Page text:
South Africa Grants SAA Government Funds to Repay StanChart Debt

  • National carrier has around $1.3 billion worth of loans
  • Treasury is looking into options to improve SAA finances

South Africa’s National Treasury has transferred funds to South African Airways to help the state-owned airline avoid default on its debt to Standard Chartered Plc., according to a statement from the department on Saturday.

“Government has decided to transfer funds from the National Revenue Fund to South African Airways to allow the airline to pay back its debt to Standard Chartered Bank thereby avoiding a default,” the National Treasury said. “Improving the financial positions of the airline through recapitalization has been on government’s agenda for a while, as outlined in the February 2017 budget.”

The debt-laden airline has 16.7 billion rand ($1.3 billion) of loans, most of it held by Standard Chartered, Standard Bank Group Ltd., Citigroup Inc., Nedbank Group Ltd., Absa Bank Ltd. and Rand Merchant Bank, according to a document handed to lawmakers on June 27. The carrier has 19.1 billion rand in state guarantees, a safety net that is effectively keeping SAA solvent after six consecutive unprofitable years.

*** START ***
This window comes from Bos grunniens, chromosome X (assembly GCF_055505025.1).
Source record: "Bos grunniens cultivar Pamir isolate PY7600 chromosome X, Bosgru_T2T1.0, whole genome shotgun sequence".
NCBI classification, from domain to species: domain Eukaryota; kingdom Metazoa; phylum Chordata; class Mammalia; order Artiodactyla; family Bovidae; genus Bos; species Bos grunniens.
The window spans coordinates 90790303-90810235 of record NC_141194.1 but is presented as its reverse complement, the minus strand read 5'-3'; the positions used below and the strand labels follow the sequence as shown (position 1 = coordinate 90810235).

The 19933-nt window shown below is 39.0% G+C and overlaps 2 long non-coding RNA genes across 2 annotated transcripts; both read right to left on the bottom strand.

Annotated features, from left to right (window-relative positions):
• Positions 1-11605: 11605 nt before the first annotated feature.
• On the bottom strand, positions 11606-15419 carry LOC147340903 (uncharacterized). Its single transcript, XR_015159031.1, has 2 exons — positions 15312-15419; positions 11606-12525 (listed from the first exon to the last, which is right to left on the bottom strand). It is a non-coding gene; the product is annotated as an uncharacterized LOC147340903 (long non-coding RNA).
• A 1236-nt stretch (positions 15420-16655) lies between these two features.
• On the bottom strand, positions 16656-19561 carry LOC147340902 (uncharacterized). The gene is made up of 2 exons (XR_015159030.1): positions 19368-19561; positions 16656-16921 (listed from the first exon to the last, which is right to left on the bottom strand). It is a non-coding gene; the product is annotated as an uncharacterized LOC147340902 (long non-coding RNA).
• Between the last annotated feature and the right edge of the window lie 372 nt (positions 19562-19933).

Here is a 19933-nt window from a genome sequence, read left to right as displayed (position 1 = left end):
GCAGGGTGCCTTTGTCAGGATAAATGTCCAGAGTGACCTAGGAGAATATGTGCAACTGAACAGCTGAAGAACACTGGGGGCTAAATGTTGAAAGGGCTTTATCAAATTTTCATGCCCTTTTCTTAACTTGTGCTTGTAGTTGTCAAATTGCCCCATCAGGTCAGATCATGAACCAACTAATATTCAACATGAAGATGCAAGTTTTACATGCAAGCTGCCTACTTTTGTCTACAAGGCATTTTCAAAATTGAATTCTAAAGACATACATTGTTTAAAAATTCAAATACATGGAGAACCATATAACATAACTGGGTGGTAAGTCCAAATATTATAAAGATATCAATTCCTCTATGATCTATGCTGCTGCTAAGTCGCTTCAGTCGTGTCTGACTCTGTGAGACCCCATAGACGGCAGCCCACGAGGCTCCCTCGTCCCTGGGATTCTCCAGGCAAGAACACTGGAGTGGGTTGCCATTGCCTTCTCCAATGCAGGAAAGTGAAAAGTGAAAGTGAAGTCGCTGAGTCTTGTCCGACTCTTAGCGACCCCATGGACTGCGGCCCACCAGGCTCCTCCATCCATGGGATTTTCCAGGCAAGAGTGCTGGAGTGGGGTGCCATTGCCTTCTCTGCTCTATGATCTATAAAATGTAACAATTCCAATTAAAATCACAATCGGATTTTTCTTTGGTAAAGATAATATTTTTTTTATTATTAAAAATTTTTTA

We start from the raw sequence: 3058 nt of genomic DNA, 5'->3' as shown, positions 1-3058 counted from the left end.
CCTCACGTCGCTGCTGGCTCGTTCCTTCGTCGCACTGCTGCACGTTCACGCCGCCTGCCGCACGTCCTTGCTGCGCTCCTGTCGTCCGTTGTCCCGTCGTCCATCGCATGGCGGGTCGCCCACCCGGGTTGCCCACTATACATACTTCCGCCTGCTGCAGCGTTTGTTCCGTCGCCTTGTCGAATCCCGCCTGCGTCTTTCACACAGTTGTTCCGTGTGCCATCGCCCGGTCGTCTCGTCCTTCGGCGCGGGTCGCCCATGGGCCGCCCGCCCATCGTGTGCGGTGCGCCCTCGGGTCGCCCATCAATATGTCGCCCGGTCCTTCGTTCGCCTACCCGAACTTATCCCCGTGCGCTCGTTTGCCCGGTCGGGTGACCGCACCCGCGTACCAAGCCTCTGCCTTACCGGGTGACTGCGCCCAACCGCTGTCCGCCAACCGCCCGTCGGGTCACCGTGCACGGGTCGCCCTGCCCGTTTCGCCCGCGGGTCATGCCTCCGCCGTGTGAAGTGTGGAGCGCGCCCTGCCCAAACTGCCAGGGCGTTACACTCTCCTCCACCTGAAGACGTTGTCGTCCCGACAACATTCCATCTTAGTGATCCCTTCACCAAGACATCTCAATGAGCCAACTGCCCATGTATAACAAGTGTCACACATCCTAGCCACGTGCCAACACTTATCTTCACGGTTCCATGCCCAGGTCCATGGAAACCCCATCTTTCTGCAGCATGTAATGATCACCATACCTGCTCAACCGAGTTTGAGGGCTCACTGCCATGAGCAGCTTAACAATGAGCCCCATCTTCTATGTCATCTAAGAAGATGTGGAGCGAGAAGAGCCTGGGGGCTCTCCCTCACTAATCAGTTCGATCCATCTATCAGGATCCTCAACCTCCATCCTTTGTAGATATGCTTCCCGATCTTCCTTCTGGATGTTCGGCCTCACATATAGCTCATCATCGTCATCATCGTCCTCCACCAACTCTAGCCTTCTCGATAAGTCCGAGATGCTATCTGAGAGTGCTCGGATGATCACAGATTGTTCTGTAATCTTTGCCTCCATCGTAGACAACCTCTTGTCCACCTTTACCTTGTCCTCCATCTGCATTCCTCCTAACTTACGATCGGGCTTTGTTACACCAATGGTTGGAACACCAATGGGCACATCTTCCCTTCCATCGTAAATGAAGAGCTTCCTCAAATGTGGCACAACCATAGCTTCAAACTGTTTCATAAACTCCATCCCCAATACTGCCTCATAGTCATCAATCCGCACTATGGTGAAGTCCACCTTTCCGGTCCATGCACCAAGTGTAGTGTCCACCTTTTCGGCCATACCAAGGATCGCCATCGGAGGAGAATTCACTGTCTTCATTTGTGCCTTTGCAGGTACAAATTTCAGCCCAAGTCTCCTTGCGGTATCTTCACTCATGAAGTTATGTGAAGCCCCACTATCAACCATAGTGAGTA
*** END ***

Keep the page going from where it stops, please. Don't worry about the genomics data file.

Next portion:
The National Treasury also said it will work to ensure the airline’s turnaround strategy is implemented, adding that several options are being explored to improve its financial position and that an update will be provided during the Medium Term Budget Policy Statement in October 2017.

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